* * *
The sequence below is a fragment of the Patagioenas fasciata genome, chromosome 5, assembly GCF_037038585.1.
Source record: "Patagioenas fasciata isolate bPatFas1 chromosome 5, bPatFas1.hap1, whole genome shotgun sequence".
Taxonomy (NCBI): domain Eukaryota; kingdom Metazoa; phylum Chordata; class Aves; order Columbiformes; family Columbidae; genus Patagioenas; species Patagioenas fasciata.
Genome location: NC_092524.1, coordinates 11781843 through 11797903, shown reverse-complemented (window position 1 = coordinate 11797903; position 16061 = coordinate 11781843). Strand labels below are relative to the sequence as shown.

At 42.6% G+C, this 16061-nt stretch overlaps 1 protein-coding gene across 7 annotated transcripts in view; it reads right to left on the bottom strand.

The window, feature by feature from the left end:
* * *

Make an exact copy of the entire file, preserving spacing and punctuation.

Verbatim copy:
The sequence below is a fragment of the Patagioenas fasciata genome, chromosome 5, assembly GCF_037038585.1.
Source record: "Patagioenas fasciata isolate bPatFas1 chromosome 5, bPatFas1.hap1, whole genome shotgun sequence".
Taxonomy (NCBI): domain Eukaryota; kingdom Metazoa; phylum Chordata; class Aves; order Columbiformes; family Columbidae; genus Patagioenas; species Patagioenas fasciata.
Genome location: NC_092524.1, coordinates 11781843 through 11797903, shown reverse-complemented (window position 1 = coordinate 11797903; position 16061 = coordinate 11781843). Strand labels below are relative to the sequence as shown.

At 42.6% G+C, this 16061-nt stretch overlaps 1 protein-coding gene across 7 annotated transcripts in view; it reads right to left on the bottom strand.

The window, feature by feature from the left end: